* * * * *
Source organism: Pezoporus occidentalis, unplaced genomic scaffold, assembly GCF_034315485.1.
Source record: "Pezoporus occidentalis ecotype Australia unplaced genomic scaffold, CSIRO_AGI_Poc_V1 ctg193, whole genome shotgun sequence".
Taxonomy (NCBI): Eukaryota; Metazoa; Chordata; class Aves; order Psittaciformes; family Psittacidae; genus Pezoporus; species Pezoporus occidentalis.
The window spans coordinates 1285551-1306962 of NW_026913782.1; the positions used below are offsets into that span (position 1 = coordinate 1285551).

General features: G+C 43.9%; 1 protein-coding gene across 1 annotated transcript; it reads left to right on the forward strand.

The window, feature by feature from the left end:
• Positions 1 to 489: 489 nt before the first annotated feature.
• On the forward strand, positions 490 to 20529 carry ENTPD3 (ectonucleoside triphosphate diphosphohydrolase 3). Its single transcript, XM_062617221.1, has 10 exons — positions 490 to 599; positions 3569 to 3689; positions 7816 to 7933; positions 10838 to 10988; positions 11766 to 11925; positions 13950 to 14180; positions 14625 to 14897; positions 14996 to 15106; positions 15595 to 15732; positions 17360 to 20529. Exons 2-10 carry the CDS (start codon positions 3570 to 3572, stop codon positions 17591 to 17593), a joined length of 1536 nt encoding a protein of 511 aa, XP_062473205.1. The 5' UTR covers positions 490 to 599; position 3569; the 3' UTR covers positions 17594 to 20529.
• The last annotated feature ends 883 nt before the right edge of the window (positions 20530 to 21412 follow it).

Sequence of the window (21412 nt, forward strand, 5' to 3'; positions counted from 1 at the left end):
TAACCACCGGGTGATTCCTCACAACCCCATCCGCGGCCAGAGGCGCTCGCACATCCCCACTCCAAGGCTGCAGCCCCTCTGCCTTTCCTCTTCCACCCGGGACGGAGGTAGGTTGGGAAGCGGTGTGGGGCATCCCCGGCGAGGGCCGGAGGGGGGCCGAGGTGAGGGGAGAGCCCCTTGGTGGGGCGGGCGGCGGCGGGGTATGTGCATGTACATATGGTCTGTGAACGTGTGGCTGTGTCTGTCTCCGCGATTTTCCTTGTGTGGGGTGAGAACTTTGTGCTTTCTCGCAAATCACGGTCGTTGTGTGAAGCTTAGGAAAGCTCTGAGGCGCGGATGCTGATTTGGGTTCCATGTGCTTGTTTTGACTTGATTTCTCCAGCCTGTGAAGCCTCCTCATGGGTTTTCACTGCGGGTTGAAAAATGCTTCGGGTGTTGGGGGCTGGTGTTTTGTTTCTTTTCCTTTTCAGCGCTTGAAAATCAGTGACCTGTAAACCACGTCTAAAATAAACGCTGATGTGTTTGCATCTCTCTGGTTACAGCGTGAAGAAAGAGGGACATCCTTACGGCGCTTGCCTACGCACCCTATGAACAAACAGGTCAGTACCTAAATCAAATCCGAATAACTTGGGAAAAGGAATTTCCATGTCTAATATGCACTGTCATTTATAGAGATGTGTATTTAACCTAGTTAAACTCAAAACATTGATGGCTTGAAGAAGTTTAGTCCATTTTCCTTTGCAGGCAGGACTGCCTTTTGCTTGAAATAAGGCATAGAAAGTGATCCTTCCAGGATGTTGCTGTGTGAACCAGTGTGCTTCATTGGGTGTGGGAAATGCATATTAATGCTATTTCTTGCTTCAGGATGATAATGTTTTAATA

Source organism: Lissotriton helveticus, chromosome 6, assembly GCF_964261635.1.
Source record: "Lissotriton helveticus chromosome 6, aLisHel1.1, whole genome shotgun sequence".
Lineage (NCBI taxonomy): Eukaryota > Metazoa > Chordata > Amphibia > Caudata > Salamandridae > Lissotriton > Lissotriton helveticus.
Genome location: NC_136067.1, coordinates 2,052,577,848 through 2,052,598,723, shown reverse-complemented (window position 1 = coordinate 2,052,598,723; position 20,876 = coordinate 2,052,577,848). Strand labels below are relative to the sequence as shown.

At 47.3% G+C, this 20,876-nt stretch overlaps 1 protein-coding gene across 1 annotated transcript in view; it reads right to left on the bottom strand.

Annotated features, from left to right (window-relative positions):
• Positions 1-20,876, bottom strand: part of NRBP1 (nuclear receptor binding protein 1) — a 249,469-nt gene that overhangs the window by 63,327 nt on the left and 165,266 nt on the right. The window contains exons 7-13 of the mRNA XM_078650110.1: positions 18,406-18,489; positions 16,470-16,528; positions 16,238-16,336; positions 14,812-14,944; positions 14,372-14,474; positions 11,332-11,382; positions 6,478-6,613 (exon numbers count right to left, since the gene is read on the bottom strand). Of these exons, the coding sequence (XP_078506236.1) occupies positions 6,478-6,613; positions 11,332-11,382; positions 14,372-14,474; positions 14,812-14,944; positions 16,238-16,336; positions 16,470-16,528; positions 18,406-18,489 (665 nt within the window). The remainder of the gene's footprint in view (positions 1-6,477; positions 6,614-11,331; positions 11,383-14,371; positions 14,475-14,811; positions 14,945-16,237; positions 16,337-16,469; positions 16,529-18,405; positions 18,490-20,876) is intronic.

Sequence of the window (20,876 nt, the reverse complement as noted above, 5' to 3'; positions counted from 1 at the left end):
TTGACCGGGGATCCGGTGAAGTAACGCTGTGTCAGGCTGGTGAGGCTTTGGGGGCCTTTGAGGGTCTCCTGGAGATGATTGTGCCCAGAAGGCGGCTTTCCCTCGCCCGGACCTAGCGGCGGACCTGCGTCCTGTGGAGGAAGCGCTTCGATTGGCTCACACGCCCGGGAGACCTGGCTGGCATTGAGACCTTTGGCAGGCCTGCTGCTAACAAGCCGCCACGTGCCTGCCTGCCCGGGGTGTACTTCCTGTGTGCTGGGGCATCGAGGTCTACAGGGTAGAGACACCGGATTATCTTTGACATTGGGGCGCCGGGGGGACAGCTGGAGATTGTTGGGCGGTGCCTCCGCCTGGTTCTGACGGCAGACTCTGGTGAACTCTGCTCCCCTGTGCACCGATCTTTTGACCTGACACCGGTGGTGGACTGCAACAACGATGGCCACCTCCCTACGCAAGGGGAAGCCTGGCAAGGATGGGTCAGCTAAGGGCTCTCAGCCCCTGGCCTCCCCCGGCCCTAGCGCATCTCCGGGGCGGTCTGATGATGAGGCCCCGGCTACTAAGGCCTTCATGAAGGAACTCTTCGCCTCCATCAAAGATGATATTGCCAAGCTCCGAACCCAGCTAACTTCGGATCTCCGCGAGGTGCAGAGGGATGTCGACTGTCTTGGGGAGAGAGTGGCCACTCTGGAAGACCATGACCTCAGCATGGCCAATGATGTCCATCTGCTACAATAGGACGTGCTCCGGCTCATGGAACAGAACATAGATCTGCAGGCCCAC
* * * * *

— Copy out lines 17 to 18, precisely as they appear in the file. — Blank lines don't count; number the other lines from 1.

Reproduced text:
Annotated features, from left to right (window-relative positions):
• Positions 1-20,876, bottom strand: part of NRBP1 (nuclear receptor binding protein 1) — a 249,469-nt gene that overhangs the window by 63,327 nt on the left and 165,266 nt on the right. The window contains exons 7-13 of the mRNA XM_078650110.1: positions 18,406-18,489; positions 16,470-16,528; positions 16,238-16,336; positions 14,812-14,944; positions 14,372-14,474; positions 11,332-11,382; positions 6,478-6,613 (exon numbers count right to left, since the gene is read on the bottom strand). Of these exons, the coding sequence (XP_078506236.1) occupies positions 6,478-6,613; positions 11,332-11,382; positions 14,372-14,474; positions 14,812-14,944; positions 16,238-16,336; positions 16,470-16,528; positions 18,406-18,489 (665 nt within the window). The remainder of the gene's footprint in view (positions 1-6,477; positions 6,614-11,331; positions 11,383-14,371; positions 14,475-14,811; positions 14,945-16,237; positions 16,337-16,469; positions 16,529-18,405; positions 18,490-20,876) is intronic.